The Five Tests of False Doctrine

How can we distinguish teachers of truth from teachers of error?

Sound doctrine originates with God, is recorded in the Word of God, is consistent with the whole revelation of God, and leads to both spiritual health and godly living. False doctrine originates with men or demons, is foreign to the Word of God, is inconsistent with the whole revelation of God, and leads to spiritual weakness and ungodly living. It must pass all of the tests in order to be sound. If it fails one, it fails all of them.

 

T.D. Jakes says that God eternally exists in three manifestations, not three persons. Greg Boyd says God knows some aspects of the future, but that other future events are outside of his knowledge. Creflo Dollar says because we are created in the image of God, we are little gods. Mormonism says God revealed new scripture to Joseph Smith that supersedes the Bible. Roman Catholicism says we are justified by faith, but not by faith alone. This world is a murky madness of true and false. For every doctrine we know to be true, there seems to be a hundred pretenders.

No wonder, then, that John tells us to “test the spirits” and Paul says, “test everything” (1 John 4:1, 1 Thessalonians 5:21). It is our sacred responsibility to examine every doctrine to determine if it is true or false. But how can we distinguish sound doctrine from false? How can we distinguish teachers of truth from teachers of error? In our opening article, I said that putting a doctrine to the test is the best way to determine if it is true or false. As we test the doctrine, we learn our responsibility toward it: We either hold to it or we reject it. I am returning to those tests today to explain them in greater detail. They provide a grid that is useful for testing any doctrine.

Test 1: The Test of Origin

The first test is the test of origin. Sound doctrine originates with God; false doctrine originates with someone or something created by God. The Apostle Paul went to great lengths to convince the church in Galatia that the gospel he taught was not his own, but God’s. “For I would have you know, brothers, that the gospel that was preached by me is not man’s gospel. For I did not receive it from any man, nor was I taught it, but I received it through a revelation of Jesus Christ” (Galatians 1:11-12). Even Jesus was clear that he taught only what God had instructed him to teach: “My teaching is not mine, but his who sent me” (John 7:16). True doctrine originates with the God who is true (Titus 1:2).

Just as true doctrine is marked by its divine origin, false doctrine is marked by its worldly origin. Paul warned the Colossian church to avoid doctrine that is “according to human precepts and teachings” and told Timothy that some would “depart from the faith by devoting themselves to deceitful spirits and teachings of demons” (Colossians 2:22, 1 Timothy 4:1). It is this simple: Sound teaching originates with God and false teaching originates with men or demons. When it comes to doctrine, if man made it, then we should not hold it. God is the Father of truth and Satan is the father of lies (John 8:44).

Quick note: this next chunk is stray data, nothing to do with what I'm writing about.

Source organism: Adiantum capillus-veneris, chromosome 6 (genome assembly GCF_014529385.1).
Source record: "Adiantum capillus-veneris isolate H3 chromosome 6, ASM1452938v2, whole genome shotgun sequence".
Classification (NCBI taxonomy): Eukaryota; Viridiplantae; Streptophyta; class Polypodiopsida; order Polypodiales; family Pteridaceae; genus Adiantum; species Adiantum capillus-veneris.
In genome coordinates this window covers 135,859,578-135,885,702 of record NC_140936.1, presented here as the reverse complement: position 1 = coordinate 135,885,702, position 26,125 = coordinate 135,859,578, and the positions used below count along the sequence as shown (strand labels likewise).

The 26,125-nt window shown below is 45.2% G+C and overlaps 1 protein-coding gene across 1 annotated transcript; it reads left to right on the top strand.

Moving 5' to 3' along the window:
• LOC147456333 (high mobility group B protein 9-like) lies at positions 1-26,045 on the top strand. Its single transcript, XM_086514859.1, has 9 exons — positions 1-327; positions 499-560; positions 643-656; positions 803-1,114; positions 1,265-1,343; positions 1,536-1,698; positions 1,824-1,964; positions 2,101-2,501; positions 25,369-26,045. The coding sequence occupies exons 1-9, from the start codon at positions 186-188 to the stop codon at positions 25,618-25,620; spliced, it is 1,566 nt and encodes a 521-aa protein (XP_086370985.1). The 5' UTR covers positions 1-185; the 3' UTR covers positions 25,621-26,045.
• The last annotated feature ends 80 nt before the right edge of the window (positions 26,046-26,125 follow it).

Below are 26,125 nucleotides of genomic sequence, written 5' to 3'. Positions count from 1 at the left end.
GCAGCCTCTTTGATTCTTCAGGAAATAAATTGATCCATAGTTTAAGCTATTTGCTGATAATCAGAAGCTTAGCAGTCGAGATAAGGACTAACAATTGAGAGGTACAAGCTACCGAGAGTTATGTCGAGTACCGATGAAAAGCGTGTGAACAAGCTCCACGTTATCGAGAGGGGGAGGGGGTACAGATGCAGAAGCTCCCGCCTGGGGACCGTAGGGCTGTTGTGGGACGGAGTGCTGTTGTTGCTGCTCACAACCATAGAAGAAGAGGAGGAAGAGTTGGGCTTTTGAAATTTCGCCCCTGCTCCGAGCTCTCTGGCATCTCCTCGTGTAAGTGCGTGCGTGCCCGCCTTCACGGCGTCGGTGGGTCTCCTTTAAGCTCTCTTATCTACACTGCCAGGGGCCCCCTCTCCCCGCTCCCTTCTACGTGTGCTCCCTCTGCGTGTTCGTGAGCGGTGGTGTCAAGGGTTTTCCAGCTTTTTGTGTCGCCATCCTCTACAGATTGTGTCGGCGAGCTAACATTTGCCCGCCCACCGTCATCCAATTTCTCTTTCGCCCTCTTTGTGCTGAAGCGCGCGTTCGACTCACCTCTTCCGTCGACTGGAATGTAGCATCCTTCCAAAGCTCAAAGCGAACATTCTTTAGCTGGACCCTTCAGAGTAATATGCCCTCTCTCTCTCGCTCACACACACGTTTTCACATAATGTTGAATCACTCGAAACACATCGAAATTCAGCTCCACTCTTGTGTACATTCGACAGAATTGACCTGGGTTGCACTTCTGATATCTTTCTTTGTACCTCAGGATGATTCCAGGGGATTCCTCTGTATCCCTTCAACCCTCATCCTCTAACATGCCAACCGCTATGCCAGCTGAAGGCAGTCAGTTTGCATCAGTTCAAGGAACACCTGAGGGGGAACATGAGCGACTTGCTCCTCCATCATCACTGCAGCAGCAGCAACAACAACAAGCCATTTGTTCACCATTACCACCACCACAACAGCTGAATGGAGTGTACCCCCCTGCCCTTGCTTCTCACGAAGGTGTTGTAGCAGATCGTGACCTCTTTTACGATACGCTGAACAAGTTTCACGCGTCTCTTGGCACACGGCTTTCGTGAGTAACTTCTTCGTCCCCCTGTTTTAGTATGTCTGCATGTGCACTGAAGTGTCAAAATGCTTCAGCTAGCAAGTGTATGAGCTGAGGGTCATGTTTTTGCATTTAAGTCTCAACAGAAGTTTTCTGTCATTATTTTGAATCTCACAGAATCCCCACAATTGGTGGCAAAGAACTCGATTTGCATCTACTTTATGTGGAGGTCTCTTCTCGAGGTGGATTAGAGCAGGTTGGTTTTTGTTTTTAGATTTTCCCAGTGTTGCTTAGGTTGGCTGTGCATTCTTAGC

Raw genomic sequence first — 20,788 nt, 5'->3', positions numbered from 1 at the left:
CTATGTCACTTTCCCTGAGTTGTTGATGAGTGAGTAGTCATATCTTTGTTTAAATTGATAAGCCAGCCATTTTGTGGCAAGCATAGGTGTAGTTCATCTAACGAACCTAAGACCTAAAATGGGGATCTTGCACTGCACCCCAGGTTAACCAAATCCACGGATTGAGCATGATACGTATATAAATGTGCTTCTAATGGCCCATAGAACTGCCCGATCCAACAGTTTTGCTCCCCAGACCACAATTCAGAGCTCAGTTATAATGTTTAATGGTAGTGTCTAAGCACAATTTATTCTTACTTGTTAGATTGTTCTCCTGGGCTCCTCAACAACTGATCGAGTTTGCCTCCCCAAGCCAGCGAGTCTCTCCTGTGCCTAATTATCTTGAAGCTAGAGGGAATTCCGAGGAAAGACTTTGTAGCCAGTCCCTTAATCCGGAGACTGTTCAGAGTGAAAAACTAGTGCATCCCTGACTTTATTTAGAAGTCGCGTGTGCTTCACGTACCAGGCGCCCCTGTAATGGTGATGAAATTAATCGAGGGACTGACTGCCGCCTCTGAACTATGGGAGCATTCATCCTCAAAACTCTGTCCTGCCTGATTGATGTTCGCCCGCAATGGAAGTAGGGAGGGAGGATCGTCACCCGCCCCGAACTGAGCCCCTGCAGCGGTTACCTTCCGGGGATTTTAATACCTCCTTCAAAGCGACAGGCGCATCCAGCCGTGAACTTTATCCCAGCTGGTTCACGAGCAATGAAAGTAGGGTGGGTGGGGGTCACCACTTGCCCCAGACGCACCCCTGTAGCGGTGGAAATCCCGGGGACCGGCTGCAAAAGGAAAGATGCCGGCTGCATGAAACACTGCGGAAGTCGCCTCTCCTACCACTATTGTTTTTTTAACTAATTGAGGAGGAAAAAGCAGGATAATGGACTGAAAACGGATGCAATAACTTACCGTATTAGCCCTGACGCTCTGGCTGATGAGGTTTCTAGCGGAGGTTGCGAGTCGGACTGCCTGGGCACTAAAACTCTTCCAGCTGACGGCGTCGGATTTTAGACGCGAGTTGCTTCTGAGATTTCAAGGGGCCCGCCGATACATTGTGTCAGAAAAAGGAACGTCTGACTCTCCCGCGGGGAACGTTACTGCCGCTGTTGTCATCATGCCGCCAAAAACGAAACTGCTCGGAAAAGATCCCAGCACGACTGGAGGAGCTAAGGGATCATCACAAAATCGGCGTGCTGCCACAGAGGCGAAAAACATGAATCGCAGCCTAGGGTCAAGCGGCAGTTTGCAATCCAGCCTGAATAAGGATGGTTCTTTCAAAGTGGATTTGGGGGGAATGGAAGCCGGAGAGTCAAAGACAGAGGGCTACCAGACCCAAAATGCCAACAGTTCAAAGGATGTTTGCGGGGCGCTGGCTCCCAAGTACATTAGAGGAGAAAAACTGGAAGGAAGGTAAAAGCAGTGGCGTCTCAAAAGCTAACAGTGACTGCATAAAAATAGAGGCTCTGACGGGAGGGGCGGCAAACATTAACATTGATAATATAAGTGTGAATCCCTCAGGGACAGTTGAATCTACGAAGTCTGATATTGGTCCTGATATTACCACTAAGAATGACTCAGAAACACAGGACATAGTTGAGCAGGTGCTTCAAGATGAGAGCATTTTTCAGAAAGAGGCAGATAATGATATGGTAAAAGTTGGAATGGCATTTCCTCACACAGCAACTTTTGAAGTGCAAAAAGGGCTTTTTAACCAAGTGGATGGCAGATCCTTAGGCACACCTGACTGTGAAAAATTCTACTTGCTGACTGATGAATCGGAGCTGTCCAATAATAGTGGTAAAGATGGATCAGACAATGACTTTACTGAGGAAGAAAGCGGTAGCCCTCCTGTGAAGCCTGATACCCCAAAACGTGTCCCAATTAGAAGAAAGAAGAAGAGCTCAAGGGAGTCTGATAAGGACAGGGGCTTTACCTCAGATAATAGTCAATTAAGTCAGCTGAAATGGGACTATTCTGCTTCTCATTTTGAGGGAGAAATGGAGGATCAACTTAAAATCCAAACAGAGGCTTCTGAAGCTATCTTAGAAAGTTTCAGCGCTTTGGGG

The test: Does this doctrine originate with God or has it been fabricated by someone or something else?

This leaves us with an obvious question: How can we know the origin of a doctrine? Sometimes its origin is obvious, but more often it is not. When we are uncertain, we can turn to our second test.

Test 2: The Test of Authority

The second test is the test of authority. Sound doctrine grounds its authority within the Bible; false doctrine grounds its authority outside the Bible. The Bible is God’s inerrant, infallible, sufficient, complete, and authoritative revelation of himself to humanity. Doctrines that originate in the mind of God are recorded in the Word of God. There is a clear and necessary correlation between origin and authority, between God and his Word.

We can think here of those noble Bereans who “received the word with all eagerness, examining the Scriptures daily to see if these things were so” (Acts 17:11). They knew that all doctrines must be compared to God’s Word, his source of truth. Likewise, Paul praised the Thessalonians for their careful assessment and acceptance of his teaching because they understood its divine authority. “And we also thank God constantly for this, that when you received the word of God, which you heard from us, you accepted it not as the word of men but as what it really is, the word of God, which is at work in you believers” (1 Thessalonians 2:13). Sound doctrine originates in the mind of God and is recorded in his authoritative self-revelation, the Bible.

The test: Does this doctrine appeal to the Bible for its authority? Or does it appeal to another scripture or another mind?

But a concern remains, because two teachers may both claim the authority of the Bible while teaching very different things. How can we know whose interpretation is correct? This is where we turn to the third test.

Test 3: The Test of Consistency

The third test is the test of consistency. Sound doctrine is consistent with the whole of Scripture; false doctrine is inconsistent with some parts of Scripture.

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